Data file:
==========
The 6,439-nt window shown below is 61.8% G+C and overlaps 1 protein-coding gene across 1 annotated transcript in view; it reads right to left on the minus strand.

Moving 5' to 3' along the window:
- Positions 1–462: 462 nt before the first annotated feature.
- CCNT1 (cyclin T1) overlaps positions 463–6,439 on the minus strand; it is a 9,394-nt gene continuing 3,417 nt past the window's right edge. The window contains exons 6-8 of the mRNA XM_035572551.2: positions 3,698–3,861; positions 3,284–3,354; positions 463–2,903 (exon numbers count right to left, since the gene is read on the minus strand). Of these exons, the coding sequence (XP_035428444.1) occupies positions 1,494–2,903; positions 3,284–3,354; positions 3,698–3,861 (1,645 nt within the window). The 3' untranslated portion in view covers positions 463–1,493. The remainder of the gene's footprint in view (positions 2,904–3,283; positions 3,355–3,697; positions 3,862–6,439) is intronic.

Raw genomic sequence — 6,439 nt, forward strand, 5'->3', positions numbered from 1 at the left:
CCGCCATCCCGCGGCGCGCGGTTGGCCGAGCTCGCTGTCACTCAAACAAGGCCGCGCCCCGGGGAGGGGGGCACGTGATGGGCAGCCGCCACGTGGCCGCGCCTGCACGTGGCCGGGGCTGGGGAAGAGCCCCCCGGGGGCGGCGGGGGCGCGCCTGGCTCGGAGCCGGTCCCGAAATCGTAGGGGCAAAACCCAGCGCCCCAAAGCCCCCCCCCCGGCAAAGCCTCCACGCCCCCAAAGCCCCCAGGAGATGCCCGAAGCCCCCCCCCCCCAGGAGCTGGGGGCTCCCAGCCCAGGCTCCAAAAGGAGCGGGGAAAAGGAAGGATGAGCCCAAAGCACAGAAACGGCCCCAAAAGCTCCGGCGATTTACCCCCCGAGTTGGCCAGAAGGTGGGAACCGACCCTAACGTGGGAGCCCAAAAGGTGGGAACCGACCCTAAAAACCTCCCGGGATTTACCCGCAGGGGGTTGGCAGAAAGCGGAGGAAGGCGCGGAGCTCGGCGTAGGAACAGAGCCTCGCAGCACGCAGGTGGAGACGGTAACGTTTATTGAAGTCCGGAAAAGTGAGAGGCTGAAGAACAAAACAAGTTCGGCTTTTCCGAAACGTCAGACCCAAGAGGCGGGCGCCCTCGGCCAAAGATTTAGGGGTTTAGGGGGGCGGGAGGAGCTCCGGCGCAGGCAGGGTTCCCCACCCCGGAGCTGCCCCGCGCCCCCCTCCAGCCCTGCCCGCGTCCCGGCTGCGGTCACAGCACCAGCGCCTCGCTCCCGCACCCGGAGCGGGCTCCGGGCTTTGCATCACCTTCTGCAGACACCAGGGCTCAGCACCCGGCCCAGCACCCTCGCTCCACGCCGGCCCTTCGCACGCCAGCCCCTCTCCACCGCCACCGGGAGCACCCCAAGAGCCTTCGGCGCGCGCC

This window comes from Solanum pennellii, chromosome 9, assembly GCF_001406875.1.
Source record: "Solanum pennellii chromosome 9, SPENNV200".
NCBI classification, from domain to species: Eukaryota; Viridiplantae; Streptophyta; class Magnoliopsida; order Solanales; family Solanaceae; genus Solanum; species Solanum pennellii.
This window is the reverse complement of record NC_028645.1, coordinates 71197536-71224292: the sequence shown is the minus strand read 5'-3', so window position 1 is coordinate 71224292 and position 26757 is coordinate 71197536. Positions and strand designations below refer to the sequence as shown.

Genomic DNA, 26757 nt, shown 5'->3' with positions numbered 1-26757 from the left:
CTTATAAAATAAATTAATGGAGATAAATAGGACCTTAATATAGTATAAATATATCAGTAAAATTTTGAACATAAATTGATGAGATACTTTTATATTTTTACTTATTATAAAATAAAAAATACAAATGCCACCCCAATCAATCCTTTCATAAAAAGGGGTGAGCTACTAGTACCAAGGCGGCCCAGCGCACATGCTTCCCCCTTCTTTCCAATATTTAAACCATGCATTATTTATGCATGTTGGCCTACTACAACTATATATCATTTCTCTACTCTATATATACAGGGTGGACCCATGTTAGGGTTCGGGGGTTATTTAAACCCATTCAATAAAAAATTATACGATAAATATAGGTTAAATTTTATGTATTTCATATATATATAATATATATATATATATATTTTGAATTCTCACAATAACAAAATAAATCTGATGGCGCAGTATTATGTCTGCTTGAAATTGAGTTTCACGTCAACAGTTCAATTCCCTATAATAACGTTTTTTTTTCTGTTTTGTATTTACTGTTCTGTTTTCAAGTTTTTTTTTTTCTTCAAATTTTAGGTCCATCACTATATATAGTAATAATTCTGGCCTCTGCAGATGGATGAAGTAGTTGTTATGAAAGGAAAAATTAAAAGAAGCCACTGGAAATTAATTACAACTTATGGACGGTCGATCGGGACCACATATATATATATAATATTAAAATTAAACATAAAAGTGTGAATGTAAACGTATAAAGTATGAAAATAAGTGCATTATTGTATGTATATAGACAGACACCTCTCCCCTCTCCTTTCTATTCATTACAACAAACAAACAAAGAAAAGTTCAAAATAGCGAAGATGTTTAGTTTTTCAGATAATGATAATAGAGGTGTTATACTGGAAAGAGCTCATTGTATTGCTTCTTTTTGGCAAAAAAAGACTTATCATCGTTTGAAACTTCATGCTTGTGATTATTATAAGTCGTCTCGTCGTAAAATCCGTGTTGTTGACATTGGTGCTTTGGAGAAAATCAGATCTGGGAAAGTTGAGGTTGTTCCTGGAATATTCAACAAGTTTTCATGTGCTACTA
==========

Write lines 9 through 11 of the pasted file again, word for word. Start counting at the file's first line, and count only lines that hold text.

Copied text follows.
NCBI classification, from domain to species: Eukaryota; Viridiplantae; Streptophyta; class Magnoliopsida; order Solanales; family Solanaceae; genus Solanum; species Solanum pennellii.
This window is the reverse complement of record NC_028645.1, coordinates 71197536-71224292: the sequence shown is the minus strand read 5'-3', so window position 1 is coordinate 71224292 and position 26757 is coordinate 71197536. Positions and strand designations below refer to the sequence as shown.

Genomic DNA, 26757 nt, shown 5'->3' with positions numbered 1-26757 from the left: